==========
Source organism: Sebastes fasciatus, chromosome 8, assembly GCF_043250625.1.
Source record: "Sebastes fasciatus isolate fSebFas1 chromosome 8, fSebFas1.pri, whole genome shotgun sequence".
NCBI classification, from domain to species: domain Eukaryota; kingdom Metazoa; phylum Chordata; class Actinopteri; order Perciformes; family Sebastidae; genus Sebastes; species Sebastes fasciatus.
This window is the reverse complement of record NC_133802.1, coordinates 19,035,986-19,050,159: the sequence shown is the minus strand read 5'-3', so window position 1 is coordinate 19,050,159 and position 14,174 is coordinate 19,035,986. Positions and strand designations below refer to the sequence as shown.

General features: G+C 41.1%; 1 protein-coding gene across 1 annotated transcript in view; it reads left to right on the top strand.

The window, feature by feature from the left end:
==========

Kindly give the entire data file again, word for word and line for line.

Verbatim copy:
Source organism: Sebastes fasciatus, chromosome 8, assembly GCF_043250625.1.
Source record: "Sebastes fasciatus isolate fSebFas1 chromosome 8, fSebFas1.pri, whole genome shotgun sequence".
NCBI classification, from domain to species: domain Eukaryota; kingdom Metazoa; phylum Chordata; class Actinopteri; order Perciformes; family Sebastidae; genus Sebastes; species Sebastes fasciatus.
This window is the reverse complement of record NC_133802.1, coordinates 19,035,986-19,050,159: the sequence shown is the minus strand read 5'-3', so window position 1 is coordinate 19,050,159 and position 14,174 is coordinate 19,035,986. Positions and strand designations below refer to the sequence as shown.

General features: G+C 41.1%; 1 protein-coding gene across 1 annotated transcript in view; it reads left to right on the top strand.

The window, feature by feature from the left end: